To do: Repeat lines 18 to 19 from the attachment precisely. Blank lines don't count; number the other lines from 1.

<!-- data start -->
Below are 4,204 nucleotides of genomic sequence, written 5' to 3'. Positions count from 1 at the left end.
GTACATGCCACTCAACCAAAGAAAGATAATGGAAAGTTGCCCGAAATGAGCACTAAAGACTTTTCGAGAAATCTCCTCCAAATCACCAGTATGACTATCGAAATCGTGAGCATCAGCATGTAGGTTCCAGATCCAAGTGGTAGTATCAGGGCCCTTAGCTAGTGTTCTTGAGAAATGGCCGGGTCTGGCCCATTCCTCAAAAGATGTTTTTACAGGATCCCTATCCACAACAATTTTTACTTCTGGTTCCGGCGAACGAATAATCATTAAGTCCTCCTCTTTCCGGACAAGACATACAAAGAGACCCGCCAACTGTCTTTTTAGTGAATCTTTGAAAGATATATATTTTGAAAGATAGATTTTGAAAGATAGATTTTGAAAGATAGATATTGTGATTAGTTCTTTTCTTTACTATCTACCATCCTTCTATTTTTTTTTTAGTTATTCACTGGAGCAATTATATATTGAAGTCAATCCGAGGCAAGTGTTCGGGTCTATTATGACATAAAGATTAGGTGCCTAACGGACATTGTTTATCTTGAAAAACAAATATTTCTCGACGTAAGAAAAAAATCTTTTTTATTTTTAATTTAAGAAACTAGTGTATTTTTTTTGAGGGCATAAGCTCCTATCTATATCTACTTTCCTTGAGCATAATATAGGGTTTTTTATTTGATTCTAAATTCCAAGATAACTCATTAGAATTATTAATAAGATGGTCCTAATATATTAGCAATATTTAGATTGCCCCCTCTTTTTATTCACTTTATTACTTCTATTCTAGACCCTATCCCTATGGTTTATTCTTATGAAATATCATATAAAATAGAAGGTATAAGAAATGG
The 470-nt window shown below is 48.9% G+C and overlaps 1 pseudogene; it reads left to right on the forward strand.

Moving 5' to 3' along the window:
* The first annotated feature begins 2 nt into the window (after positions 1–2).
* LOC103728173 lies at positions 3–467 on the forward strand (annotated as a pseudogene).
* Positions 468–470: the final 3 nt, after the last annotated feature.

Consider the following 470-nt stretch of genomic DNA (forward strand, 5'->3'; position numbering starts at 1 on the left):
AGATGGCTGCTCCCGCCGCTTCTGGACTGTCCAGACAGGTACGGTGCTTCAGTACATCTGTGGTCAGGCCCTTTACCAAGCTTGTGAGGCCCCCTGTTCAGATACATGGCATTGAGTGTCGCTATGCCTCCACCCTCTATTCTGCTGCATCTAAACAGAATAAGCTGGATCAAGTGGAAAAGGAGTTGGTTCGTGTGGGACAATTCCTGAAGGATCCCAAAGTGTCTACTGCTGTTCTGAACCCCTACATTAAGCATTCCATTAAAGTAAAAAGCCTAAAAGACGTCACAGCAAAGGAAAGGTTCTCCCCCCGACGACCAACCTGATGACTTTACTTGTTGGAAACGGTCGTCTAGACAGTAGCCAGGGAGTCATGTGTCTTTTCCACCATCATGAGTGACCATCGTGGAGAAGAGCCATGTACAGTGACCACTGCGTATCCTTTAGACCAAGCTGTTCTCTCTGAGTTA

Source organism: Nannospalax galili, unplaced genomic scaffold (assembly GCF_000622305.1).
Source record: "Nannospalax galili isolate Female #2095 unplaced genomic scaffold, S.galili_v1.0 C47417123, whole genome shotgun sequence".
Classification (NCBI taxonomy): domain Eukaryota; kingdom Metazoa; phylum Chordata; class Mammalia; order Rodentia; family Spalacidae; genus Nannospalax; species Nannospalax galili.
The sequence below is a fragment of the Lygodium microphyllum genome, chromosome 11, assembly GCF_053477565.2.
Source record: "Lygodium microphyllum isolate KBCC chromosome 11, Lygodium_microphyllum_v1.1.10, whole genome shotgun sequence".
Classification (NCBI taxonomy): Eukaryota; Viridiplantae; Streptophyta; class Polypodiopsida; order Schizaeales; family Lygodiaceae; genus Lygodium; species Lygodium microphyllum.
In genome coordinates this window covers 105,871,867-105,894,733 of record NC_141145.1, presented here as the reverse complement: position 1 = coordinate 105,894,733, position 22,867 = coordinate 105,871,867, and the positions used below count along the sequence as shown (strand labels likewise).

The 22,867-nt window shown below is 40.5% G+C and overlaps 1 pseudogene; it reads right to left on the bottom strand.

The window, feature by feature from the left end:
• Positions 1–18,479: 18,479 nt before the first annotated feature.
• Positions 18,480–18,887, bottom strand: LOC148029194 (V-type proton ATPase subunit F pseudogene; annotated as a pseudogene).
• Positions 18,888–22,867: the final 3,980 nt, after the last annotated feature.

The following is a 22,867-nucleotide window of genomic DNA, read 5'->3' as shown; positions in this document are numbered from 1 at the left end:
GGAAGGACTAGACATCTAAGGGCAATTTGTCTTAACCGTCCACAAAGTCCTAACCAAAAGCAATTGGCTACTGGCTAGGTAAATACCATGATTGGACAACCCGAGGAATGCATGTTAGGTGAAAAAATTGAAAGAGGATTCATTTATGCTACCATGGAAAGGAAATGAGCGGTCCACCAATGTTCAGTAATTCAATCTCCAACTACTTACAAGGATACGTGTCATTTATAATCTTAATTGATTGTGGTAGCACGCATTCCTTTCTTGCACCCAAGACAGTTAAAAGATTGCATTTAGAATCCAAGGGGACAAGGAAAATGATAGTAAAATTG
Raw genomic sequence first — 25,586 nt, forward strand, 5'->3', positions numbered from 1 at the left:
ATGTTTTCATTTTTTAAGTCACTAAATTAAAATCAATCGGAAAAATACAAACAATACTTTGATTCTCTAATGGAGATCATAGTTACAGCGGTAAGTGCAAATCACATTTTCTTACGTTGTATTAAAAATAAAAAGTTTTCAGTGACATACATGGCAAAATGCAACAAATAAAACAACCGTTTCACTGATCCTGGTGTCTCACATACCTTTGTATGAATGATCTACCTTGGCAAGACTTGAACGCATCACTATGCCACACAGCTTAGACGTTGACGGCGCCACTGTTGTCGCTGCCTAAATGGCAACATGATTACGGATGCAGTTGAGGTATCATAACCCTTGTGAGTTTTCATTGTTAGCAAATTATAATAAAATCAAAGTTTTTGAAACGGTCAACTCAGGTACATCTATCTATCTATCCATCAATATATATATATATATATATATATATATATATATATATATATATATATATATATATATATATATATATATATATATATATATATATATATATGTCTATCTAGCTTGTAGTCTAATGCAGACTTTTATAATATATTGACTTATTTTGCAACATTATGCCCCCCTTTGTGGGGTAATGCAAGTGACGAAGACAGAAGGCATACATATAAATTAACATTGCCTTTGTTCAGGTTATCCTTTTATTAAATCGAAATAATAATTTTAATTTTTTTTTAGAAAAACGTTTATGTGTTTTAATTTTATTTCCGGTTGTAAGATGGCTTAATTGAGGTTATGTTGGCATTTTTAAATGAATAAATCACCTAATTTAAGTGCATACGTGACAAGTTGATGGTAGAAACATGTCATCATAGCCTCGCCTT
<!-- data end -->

The window, feature by feature from the left end:
• Positions 1–18,479: 18,479 nt before the first annotated feature.